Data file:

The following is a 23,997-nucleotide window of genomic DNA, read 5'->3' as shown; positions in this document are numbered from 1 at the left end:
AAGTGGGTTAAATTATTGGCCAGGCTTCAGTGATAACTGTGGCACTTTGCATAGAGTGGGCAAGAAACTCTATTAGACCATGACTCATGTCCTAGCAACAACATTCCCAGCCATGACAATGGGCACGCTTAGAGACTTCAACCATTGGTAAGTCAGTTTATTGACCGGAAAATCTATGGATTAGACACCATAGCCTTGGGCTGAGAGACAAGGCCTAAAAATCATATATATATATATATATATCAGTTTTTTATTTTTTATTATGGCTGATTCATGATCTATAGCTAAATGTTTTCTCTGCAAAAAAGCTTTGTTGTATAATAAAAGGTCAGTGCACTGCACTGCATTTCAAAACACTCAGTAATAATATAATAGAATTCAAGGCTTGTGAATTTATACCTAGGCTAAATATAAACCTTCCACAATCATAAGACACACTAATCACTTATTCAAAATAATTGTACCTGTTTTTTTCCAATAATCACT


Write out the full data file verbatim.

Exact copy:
The following is a 23,997-nucleotide window of genomic DNA, read 5'->3' as shown; positions in this document are numbered from 1 at the left end:
AAGTGGGTTAAATTATTGGCCAGGCTTCAGTGATAACTGTGGCACTTTGCATAGAGTGGGCAAGAAACTCTATTAGACCATGACTCATGTCCTAGCAACAACATTCCCAGCCATGACAATGGGCACGCTTAGAGACTTCAACCATTGGTAAGTCAGTTTATTGACCGGAAAATCTATGGATTAGACACCATAGCCTTGGGCTGAGAGACAAGGCCTAAAAATCATATATATATATATATATATCAGTTTTTTATTTTTTATTATGGCTGATTCATGATCTATAGCTAAATGTTTTCTCTGCAAAAAAGCTTTGTTGTATAATAAAAGGTCAGTGCACTGCACTGCATTTCAAAACACTCAGTAATAATATAATAGAATTCAAGGCTTGTGAATTTATACCTAGGCTAAATATAAACCTTCCACAATCATAAGACACACTAATCACTTATTCAAAATAATTGTACCTGTTTTTTTCCAATAATCACT